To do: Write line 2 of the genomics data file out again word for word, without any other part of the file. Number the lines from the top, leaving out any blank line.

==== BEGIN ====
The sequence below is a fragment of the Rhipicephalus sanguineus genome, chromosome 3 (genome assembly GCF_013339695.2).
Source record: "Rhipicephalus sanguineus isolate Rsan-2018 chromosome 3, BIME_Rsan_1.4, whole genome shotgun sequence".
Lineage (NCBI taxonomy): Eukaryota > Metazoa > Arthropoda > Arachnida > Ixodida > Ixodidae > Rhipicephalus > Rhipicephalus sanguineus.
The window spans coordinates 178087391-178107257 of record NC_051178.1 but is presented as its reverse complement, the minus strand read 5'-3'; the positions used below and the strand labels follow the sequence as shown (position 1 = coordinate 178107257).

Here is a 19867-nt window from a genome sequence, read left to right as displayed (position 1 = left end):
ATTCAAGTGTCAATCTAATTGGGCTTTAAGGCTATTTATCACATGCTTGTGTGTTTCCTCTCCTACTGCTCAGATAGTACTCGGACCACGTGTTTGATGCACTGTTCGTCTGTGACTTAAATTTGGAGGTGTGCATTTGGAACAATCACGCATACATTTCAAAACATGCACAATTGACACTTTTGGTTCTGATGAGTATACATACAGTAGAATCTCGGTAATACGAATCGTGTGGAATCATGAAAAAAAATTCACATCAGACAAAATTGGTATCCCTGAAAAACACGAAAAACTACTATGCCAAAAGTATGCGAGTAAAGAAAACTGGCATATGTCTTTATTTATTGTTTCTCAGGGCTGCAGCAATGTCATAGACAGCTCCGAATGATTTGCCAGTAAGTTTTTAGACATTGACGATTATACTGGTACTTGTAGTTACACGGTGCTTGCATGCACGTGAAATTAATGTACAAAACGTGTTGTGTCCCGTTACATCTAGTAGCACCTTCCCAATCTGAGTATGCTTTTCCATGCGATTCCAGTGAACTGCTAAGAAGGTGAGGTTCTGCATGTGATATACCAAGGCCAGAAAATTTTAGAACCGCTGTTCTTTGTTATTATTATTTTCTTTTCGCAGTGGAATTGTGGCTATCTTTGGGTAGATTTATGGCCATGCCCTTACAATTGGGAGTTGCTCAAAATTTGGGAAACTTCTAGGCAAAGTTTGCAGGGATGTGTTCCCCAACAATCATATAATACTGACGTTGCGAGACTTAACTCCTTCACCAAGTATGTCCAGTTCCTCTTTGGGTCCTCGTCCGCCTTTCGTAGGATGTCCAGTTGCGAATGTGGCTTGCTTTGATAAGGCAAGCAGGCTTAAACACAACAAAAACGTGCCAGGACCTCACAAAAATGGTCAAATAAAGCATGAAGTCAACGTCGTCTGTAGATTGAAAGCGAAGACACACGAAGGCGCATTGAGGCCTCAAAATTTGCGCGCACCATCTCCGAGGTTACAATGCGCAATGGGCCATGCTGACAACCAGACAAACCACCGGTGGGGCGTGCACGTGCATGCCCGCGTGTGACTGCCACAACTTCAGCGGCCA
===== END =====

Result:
Source record: "Rhipicephalus sanguineus isolate Rsan-2018 chromosome 3, BIME_Rsan_1.4, whole genome shotgun sequence".